There are some other factors inherent to Black Widow that I think also make her a less than ideal choice as a superheroic lead. Namely among these is the fact that she isn’t a superhero at all. She is not super powered at all and is, at best, a super spy along the lines of James Bond. At worst she’s an assassin. The character, at her core, functions by utilizing stealth, deception and sexual manipulation to fulfill her missions, effectively perpetuating one of the worst possible messages about the means available to women to have any sort of strength or power in the world. That may be desirable for a 16-45 year old, male demographic seeking a fantasy narrative, but, distilled down to its essence, I’m pretty sure it doesn’t do so much to empower or inspire a potential female audience; not in any kind of constructive or positive way at least. If anything it seems more likely to me to inspire and reinforce attitudes of exploitation, misogyny, and entitlement among that aforementioned male demo . . . and here again I feel like we’re looking at a character that really fulfills somebody else’s goals. (Author’s aside: Gamora from GotG has this same problem, and though at least she doesn’t share that film with a male title protagonist she’s a clear supporting character for, let’s be honest, that movie could just as easily, and perhaps a bit more accurately, have been called Star-lord and the Guardians of the Galaxy). Actually, the more I lay my thoughts out the more this looks like Elektra to me (albeit with a higher caliber of actor in the role).


Okay, I think I’ve gotten away from Carol enough in my somewhat tangential argument against a Black Widow movie, so what makes a movie about Captain Marvel any better? Well her character for one. As a hero I believe Carol to be a far more affirming role model. She’s strong physically and mentally. She’s confident. She’s a leader. She’s sexy (but on her own terms, without being sexualized through somebody else’s lens). Carol’s history is one of having earned her place and stature and rank by hard work and action and an ability to achieve success while playing by the rules. That does not mean she’s had an easy path and I think there is a lot of opportunity to explore the challenges and barriers Carol would face in achieving her success both in her private life and as a superhero. Speaking of what women are up against, that creepy story from Avengers #200 has potential to resonate with female viewers who face the daily practical reality of being potential targets for various types of assault. That Carol is a USAF officer makes the subject matter all the more timely given recent attention given to the institutionalization of sexual harassment in the US armed forces (and college campuses, too, while we’re at it, but Carol was introduced to us as a college grad). On top of this there’s also the fact that Carol has actual super powers. She can fly, throw a punch with power enough to knock Iron Man out of the sky, and more.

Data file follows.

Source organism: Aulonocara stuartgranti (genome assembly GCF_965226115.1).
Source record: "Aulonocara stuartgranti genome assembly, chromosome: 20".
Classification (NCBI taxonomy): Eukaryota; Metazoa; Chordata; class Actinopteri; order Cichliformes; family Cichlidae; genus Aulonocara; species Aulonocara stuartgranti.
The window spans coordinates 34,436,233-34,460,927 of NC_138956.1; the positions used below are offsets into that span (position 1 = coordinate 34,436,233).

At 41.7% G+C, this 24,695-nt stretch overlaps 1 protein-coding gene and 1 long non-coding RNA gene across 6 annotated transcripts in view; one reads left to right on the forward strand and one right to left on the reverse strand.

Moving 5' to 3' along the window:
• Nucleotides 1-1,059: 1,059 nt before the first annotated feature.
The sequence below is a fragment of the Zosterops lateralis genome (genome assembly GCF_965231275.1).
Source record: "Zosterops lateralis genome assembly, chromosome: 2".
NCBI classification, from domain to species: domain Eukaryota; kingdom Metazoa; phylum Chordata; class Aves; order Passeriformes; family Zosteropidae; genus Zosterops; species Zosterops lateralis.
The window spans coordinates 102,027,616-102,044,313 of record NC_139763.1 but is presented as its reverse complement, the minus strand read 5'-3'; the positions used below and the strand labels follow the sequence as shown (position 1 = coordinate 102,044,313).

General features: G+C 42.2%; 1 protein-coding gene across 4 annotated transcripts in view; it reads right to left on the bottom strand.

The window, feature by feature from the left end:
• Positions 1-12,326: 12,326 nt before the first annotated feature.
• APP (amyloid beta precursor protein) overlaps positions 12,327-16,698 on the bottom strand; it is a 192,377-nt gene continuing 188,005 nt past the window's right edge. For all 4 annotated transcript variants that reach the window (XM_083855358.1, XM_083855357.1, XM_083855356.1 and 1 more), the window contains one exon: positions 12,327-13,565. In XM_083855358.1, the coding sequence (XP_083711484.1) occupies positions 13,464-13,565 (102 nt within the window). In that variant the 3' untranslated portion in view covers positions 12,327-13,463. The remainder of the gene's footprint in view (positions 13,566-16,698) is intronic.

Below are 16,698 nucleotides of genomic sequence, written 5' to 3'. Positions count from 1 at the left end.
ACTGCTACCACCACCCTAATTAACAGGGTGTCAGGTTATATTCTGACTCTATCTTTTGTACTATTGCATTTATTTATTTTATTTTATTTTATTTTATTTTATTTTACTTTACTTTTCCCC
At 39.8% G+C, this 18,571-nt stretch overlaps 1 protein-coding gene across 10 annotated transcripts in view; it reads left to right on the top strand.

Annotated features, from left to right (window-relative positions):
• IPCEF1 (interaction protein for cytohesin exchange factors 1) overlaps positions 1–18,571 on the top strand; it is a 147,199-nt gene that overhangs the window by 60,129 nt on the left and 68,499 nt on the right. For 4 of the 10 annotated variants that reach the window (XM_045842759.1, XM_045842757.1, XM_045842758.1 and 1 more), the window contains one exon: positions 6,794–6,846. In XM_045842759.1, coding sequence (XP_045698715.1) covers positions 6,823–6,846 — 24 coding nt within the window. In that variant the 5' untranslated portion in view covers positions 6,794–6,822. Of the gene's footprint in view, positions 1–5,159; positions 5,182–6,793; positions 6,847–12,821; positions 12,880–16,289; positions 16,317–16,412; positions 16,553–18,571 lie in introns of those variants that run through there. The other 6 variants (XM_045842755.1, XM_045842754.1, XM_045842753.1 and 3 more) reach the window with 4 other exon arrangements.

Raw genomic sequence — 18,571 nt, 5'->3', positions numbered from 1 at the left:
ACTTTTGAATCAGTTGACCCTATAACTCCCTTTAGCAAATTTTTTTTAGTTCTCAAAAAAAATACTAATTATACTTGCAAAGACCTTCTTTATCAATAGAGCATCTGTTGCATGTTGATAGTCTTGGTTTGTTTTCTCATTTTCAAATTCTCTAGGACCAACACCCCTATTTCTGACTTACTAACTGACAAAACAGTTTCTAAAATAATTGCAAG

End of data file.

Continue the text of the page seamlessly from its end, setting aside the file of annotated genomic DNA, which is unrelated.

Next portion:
So that leads me to the title of Marvel Studios’ planned film: Captain Marvel. I cannot stress how important I think it is that Carol be called Captain Marvel in this film. Ms. Marvel may be the most frequently used of her superheroic names in the comics, but there is one very specific issue I have with that name: the “Ms.” Essentially my concern is that as a gender-signifying term ‘Ms.’ instantly dismisses the film as a “chick flick” by the aforementioned male film goer ages 16-45 that is the target buyer of most action and adventure movie ticket sales.  Captain Marvel, on the other hand carries with it the signification of Carol’s accomplishments as a military officer and a person. As a fellow Captain she is not a supporting player to the likes of Steve Rogers; she is his equal. As much as I think it would be beneficial for female viewers to have the kind of role model Captain Marvel can provide, I see it as far more important that those previously mentioned male viewers have an opportunity to sit through and become engaged in a movie where the main character is a dynamic woman. Not yet another in  a string of one-dimensional females acting in the interest of or caught between the agenda of a male hero or mentor, but an actual fully realized, self-empowered human character with her own ambitions. The mere potential to break through to even one man who has, perhaps unwittingly, treated women not as fellow people, but as objects (and whether somebody is being treated as an object of fulfillment or scorn or affection or admiration doesn’t really matter . . . it’s still treating them not as a fellow human being, but as a thing) is, to my mind, the greatest promise that a superhero movie with a female lead might fulfill. Perhaps that’s naïve of me, but it is for this reason, holding onto that hope that I look forward to the release of Captain Marvel in theaters during the next few years. I hope you’ll be there with me on opening night. Don’t disappoint me Marvel Studios.